Indigenous Arts & Stories - The Capture of Demasduit

The Capture of Demasduit

2008 - Writing Winner

Come gather around me, my children. It is cold tonight, and the wind blows strongly from the land by the Great Ocean. I will tell you a horrible tale of something that will scar our hearts forever. It happened some time ago, when our numbers were greater and we lived together in larger families still. This was when the dreaded white men, the bukashaman, and their Shanung traitors came hunting for us, before we had to escape to this strange land on the far side of our island.

Read Ashley Brown's The Capture of Demasduit

Ashley Brown

Stephenville Crossing, NL
St. George's Indian Band (Miqmaq)
Age 17

Author's Statement

Living in Newfoundland, I have always been proud of my aboriginal heritage. When I was in Grade 9, we studied a book called Blood Red Ochre by Kevin Major, a resident of the nearby town of Stephenville. Though I had been interested in the Beothuk before, this book caused me to become almost obsessed with the culture and extinction of the Beothuk. As the year went on, my often eccentric teacher told our class that the Bay St. George area, which is where I live, had nameless “Red Indians” recorded in the old church listings. These “Red Indians” married into the families of Miqmaq who frequented the area, as well as those of the French fishermen who lived on Sandy Point. This sparked my fervor even more, causing me to hope and believe that somewhere in my ancestry, perhaps from the French side or perhaps from the Miqmaq side, or maybe even from both, I could possibly be descended from the people that the Europeans hunted to extinction. That hope still rides with me today.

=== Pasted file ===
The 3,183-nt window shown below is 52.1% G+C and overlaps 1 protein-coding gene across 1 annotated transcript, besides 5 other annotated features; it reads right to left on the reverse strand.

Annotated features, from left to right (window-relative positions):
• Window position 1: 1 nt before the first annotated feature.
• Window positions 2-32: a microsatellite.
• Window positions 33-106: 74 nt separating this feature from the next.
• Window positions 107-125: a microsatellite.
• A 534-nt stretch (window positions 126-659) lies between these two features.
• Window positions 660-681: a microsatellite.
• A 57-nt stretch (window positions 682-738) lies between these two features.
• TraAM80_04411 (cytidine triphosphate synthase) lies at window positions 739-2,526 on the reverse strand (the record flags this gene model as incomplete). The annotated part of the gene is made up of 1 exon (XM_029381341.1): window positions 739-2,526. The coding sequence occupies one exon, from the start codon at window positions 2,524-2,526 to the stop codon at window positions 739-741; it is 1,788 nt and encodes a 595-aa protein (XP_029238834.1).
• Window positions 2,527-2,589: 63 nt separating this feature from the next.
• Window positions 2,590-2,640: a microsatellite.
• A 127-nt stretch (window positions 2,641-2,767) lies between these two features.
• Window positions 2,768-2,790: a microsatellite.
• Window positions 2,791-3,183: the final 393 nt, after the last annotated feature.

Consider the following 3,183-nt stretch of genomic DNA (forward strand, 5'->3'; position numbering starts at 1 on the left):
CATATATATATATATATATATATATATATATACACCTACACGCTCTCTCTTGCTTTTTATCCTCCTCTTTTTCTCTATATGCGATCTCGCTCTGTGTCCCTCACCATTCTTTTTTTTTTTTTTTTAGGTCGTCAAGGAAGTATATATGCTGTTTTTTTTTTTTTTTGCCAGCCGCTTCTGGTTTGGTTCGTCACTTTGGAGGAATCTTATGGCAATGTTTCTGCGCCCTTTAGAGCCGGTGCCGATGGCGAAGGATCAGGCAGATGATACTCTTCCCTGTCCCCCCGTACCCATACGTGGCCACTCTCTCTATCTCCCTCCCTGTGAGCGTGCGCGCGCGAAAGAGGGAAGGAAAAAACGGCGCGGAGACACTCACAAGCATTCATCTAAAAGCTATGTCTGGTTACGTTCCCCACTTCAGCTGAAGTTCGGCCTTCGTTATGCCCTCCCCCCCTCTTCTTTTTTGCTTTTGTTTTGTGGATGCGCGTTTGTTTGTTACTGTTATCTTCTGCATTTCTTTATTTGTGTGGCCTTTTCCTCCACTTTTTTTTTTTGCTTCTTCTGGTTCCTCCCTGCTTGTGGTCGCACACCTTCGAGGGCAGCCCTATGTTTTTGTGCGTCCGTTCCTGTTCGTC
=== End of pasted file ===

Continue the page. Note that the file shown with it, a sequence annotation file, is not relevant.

As someone who is proud of her culture, I have spent time exploring totems and spirit animals. I believe that my totem is that of the wolf, since I have always felt a great love for wolves. One day, while surfing the internet, I found an article on the Newfoundland Wolf, who coincidently had the scientific name Canis lupus beothucus. These wolves were just like the Beothuk in the nature that they were seen as a threat by the Europeans, and hunted to extinction. As I skimmed the article, I found that to my surprise, the capture of Mary March – Demasduwit – had almost been foiled when John Peyton’s men shot at some wolves as they neared the camp. The shots had warned the Beothuk and most of them managed to flee before Peyton and his party got there.
When I learned of the Our Story competition, I immediately thought back to this single sentence in the article on the Newfoundland Wolf. I thought it would be a perfect topic for this competition – I would be able to mix my passion for the Beothuk with my love of wolves, and hopefully create a story that will allow this memory of the Newfoundland Wolf to rise past a single line in a hard-to-find article, as well as a story that would bring attention to the fact that the Beothuk were still very much alive in the hearts and memories of the people of Newfoundland.


The Capture of Demasduit

Come gather around me, my children. It is cold tonight, and the wind blows strongly from the land by the Great Ocean. I will tell you a horrible tale of something that will scar our hearts forever. It happened some time ago, when our numbers were greater and we lived together in larger families still. This was when the dreaded white men, the bukashaman, and their Shanung traitors came hunting for us, before we had to escape to this strange land on the far side of our island.